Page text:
Sofia, BulgariaI hung out in Sophia for another day or so, and then went to Veliko Tornovo before heading to Greece. And, come to think of it, that trip to Bulgaria actually started in Varna, which was not really planned, but there was trouble getting out of Odessa at the time.

RAE: You can always go back to make that movie!

What did you do in the towns?

CZ: What did I do in the towns?! Good Lord…a LOT! I hung out with artists and dancers. I made cheese, drank wine, walked a lot. I took loads of pictures, drank more wine, and marveled at old buildings. I never got comfortable though with all the memorial fliers commemorating dead people. Those seemed to proliferate in the smaller towns.

RAE: That can go in your horror movie. Fits right in.

Would you suggest any place to stop?

CZ: Would I suggest any place to stop? Wherever you see wine andTavern sign Veliko Tarnovo cheese signs hanging from buildings, stop there. Particularly the ones that are hand-painted and seem a bit sketchy, those are the best. Treasures await you there!

RAE: That is some great advice. Most people, especially when traveling on tours, never seem to venture past the main tourist spots to mingle with the locals. Having “treasures” in these local spots would be a gift.

So you are an “off the beaten path” kind of traveler?

CZ: Sort of. I generally plot a path toward some sort of fairly well-known target, but I allow myself a HUGE amount of time and space to get there so that I can take advantage of whatever else might spark my interest along the way. Sometimes those diversionary paths are SO interesting that I don’t necessarily get back to the main target, or I get to it later than “planned”.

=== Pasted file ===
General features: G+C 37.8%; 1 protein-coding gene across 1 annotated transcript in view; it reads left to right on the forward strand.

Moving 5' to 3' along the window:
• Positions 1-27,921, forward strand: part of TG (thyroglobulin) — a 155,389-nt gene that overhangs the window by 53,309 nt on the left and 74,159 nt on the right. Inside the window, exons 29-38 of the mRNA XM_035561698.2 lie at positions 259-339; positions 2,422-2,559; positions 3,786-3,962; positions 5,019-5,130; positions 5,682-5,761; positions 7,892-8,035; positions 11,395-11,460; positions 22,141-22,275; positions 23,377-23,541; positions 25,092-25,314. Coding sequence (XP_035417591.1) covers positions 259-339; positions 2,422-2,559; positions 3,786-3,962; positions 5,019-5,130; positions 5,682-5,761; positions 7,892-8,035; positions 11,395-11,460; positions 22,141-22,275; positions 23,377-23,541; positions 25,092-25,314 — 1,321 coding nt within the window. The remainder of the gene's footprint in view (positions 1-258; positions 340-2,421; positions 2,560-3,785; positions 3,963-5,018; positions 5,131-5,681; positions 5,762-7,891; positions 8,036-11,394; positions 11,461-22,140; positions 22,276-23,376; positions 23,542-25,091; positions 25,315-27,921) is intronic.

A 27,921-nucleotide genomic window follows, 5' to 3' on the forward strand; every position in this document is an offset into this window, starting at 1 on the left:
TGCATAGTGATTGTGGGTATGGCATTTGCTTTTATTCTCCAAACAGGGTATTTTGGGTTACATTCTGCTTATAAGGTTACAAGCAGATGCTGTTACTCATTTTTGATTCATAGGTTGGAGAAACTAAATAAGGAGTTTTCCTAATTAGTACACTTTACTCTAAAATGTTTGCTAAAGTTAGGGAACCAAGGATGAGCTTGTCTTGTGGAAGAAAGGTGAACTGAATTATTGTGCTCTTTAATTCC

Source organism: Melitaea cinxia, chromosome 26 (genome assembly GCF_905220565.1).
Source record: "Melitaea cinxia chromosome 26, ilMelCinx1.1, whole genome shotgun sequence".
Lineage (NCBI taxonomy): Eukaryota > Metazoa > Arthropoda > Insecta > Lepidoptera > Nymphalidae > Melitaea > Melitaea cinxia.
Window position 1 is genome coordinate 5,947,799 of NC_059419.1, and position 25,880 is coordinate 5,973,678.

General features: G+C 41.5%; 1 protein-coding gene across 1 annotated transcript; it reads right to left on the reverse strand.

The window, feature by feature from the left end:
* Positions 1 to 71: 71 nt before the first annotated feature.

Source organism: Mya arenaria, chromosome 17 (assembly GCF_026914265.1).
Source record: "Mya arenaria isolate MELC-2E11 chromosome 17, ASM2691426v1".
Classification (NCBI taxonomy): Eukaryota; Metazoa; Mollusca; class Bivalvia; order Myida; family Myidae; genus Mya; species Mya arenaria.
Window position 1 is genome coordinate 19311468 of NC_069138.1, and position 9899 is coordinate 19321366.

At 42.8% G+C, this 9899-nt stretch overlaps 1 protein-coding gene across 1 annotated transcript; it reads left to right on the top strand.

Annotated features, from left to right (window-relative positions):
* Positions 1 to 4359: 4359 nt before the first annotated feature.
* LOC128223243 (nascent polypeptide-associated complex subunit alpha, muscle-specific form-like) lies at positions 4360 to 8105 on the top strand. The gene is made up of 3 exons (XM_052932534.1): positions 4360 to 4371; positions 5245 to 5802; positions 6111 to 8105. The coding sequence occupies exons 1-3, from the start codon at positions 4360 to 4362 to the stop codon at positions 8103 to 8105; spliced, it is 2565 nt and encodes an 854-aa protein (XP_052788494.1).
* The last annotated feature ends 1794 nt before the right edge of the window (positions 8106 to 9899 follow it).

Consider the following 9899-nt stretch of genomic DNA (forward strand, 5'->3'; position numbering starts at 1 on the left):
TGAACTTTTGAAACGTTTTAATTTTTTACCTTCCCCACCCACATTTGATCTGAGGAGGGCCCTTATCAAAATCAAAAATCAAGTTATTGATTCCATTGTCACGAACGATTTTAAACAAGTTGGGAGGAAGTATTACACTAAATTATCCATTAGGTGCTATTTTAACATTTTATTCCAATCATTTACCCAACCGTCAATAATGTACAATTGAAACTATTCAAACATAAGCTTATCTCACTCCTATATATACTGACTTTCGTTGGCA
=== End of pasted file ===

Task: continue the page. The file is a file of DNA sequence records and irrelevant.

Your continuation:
RAE: I know you have a blog about your adventures, especially bicycling.

Would that be how you also train for your adventures, like the Grand Canyon training, here in the states?

CZ: No. If I am training for something, it is always “eyes on the prize,” very focused, no diversions.

RAE: You mentioned that you stopped to do yoga while heading up to the cave. Is that typical? Incorporating some sort of physical activity into an outing?

CZ: The yoga pause was initiated by someone else in our car, the girlfriend of my friend’s co-worker. She knew what she was doing and the rest of us just followed along because it seemed like a perfect setting and opportunity.

RAE: Gotcha.

How did Bulgaria feel? Are the people friendly? Do the people understand and speak English?

CZ: Judging Bulgarians against their neighbors, I would say that they Bulgaria-mapare MUCH friendlier than Ukrainians, but not nearly as friendly as Turks. Outside of Sofia and Veliko Tornovo, it was rare to find English-fluent folks.

My friend was quite proficient in Bulgarian though, due to her work, and I could get by pretty well with my Russian.

RAE: Would you go back again to visit if you could?

CZ: Probably not. I’ve already been there twice and the world is big! Got more places to see! I loved both visits and am very glad to have seen so much of the country, but at this point it sits pretty firmly on my “been there/done that” list. There are lots more places to go.

RAE: Thank you so much Cristin. It was a pleasure to interview you and nice to hear from you again as well.

CZ: My pleasure! Do I get a preview before you post it?

RAE: Do you want to? Nobody has ever asked that before, but we would be happy to oblige.

CZ: Yeah, it would be great to get a look at what you pull together before it goes live, just in case I wasn’t clear about something.